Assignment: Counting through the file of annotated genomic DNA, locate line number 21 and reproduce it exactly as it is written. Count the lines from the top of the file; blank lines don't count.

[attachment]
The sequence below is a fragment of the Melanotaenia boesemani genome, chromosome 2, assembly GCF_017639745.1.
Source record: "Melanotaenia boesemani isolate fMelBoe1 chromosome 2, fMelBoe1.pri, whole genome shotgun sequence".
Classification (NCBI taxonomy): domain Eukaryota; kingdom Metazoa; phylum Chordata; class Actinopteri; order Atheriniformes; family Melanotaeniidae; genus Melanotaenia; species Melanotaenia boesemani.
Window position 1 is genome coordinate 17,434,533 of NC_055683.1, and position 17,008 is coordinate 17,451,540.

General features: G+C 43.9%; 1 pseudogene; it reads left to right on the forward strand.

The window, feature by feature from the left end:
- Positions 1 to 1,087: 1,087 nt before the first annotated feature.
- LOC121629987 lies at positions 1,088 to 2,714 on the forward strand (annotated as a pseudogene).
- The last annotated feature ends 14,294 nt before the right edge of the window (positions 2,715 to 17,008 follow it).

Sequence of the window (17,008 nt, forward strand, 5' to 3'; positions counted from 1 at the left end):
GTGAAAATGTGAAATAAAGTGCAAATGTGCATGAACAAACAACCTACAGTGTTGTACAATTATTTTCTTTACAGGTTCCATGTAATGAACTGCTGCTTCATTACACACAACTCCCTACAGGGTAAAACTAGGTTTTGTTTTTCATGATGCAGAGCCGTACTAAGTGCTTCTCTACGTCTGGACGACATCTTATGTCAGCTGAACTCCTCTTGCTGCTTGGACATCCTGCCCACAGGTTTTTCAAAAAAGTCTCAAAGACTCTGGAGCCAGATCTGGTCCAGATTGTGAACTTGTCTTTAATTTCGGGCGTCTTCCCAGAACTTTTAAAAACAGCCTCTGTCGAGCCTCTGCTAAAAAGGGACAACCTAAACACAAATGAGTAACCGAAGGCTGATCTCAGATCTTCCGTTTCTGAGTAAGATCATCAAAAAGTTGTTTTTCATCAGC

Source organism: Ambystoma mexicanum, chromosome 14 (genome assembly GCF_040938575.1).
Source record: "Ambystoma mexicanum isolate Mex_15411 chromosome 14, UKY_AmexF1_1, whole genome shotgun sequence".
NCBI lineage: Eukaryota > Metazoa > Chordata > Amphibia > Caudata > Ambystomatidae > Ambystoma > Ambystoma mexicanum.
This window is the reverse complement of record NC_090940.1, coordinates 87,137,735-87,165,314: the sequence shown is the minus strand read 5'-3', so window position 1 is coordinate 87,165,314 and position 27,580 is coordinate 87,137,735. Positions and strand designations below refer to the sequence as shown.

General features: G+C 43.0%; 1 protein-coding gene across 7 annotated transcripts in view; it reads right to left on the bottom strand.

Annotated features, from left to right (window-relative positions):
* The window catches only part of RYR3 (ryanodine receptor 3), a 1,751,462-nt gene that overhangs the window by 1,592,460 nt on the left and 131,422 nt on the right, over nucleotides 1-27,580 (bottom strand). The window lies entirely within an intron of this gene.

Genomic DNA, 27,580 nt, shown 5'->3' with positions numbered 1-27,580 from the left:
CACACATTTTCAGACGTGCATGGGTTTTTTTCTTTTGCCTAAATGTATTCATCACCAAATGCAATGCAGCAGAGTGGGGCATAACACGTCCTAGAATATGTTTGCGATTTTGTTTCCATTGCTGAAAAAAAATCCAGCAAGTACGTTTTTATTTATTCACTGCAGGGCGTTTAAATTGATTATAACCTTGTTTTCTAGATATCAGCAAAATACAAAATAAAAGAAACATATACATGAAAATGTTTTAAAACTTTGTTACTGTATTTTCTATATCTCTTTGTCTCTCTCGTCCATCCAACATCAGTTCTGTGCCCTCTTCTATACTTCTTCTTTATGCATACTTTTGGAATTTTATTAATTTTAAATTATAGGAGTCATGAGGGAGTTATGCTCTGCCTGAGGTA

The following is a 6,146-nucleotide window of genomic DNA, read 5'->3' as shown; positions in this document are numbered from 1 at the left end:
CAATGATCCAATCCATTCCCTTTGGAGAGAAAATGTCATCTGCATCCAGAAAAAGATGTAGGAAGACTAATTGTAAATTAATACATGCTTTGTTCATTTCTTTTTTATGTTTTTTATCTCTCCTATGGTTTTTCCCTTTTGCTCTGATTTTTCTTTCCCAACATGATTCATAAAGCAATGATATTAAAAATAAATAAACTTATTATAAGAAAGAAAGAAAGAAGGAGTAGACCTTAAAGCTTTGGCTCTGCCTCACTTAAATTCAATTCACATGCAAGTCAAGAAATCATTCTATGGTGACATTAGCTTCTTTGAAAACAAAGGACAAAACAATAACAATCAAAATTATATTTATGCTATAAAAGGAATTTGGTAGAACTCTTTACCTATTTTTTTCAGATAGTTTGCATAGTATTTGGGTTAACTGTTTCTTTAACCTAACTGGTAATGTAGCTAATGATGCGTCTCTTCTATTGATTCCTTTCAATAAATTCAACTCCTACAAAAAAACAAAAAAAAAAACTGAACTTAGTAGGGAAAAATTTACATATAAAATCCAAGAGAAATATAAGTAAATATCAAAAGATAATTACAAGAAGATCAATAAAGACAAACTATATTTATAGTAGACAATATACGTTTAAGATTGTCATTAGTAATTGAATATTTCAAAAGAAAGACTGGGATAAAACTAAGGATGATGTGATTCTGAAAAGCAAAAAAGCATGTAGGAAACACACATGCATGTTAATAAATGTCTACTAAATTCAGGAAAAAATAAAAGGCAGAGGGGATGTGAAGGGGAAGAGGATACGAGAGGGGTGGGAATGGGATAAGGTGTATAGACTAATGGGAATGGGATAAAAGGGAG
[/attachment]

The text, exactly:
The following is a 6,146-nucleotide window of genomic DNA, read 5'->3' as shown; positions in this document are numbered from 1 at the left end: